We are here because one hundred and twenty uncertain people waited, and prayed, and were filled with the promised Holy Spirit. They found that the presence of God in them meant that they could speak words which were understood, which crossed religious, national and linguistic boundaries. The world was in Jerusalem, and the world heard the Word. It still does. Whenever people translate the Bible into new languages, (and it’s still happening), whenever the words of God are made clear, whenever artists and musicians and poets and speakers create their works, whenever the church welcomes people and points to Jesus the Christ, whenever our hands become hands of healing and service and rescue and justice and freedom, there is the power of the Spirit to heal and save.
It is our duty not to get in the way, not to quench, not to hide God at work by the Spirit, but to give ourselves to God in such a way that the word of God is heard through us. It may not be in eth miraculous ability to speak a new language – there’s a symbolism in that story which is not a pre-requisite for the Spirit’s work now – but it will be in taking the opportunity to speak of what your faith means to you, what you feel called to, why you donate to the food bank, why you choose to worship. And it will be in what you choose to do about the brokenness of the society and world we live in.
The modern Pentecostal movement looks back to an origin in the Azuza Street Mission in Los Angeles in the early 1900s. Amazing outpourings took place, even for a country which knew about revivals. Once of its features was that, in a racially segregated society, all were welcome. There were even more white people thank black. One commentator wrote that “the ‘color line’ was washed away in the blood [of Christ]” The love and power of God broke down barriers. That’s a call, for me, to examine the ways in which we re-erect them. Do our different groups, with our different languages, hear the same Gospel, just as the linguistic groups at Pentecost heard the same message?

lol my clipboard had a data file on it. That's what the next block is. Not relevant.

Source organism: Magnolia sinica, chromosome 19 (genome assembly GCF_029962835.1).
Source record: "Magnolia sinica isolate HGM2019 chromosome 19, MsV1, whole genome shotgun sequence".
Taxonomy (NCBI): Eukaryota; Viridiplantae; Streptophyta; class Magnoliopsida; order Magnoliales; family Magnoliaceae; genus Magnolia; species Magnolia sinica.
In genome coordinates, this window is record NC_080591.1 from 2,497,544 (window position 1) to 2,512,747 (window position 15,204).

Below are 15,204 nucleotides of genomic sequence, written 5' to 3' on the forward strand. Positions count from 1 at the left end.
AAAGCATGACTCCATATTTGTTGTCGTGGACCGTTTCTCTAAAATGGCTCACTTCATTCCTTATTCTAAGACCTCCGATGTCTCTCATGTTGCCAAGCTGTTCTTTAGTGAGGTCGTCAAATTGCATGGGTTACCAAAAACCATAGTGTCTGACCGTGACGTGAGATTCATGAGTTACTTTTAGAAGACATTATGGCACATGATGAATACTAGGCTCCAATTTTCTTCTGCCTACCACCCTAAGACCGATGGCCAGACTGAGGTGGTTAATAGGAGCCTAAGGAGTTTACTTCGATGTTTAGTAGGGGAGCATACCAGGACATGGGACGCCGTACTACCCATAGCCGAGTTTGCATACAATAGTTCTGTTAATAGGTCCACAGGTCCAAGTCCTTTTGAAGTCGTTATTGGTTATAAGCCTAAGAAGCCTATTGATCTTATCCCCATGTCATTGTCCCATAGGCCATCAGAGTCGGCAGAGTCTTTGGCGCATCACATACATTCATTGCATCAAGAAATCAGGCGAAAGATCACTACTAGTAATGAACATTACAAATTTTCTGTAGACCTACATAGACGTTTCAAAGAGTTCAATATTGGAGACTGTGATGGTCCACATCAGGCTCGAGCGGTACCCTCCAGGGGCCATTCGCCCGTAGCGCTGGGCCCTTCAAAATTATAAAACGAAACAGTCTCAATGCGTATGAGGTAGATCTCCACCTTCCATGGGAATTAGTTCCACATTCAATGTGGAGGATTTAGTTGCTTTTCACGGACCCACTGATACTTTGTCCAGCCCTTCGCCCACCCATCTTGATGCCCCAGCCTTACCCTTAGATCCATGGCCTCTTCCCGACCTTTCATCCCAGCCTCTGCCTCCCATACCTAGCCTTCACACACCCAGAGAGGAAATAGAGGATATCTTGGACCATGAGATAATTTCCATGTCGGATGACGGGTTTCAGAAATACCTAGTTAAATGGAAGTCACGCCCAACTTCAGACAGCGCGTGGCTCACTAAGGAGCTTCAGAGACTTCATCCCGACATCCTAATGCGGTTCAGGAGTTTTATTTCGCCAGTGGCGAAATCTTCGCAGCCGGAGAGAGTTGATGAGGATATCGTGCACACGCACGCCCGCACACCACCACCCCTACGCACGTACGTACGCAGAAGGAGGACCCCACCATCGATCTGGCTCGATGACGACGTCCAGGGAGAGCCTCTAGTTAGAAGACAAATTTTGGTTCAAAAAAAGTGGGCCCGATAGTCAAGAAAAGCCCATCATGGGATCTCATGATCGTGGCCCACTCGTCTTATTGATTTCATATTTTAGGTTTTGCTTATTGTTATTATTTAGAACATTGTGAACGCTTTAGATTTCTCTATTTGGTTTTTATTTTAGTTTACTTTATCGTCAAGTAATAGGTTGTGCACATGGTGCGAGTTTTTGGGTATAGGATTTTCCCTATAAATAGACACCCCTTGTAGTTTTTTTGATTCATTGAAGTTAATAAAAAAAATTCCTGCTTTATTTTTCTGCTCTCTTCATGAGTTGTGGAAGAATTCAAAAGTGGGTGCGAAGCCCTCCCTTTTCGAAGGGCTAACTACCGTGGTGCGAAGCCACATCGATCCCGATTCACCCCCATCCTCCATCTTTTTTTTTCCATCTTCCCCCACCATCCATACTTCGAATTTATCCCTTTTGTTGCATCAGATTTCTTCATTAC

I’m learning much about the experiences of people of different ethnic heritages, different upbringings and different income groups in this place. To be a church of Pentecost we need to examine the walls, assumptions and languages which reinforce difference. The list of the Pentecost peoples is an example of diversity. The action of the Spirit was to go from diversity to inclusion. From 120 they became 3000 in one go. Different nations and languages. One Spirit. One people under God.
We have work to do. Does the language we speak exclude people or include them. Towards whom is the Spirit impelling us? Will they fit if they come? I pray that God’s Spirit will be powerful and creative. I want the intractable differences here to be washed away so that our diversity becomes inclusive of all. And I want to speak the word of God in ways that people will understand. We need the Spirit’s power.Print This Page
It’s a dangerous prayer, but…”Come, Holy Spirit."
It’s a dangerous prayer, but…”Come, Holy Spirit."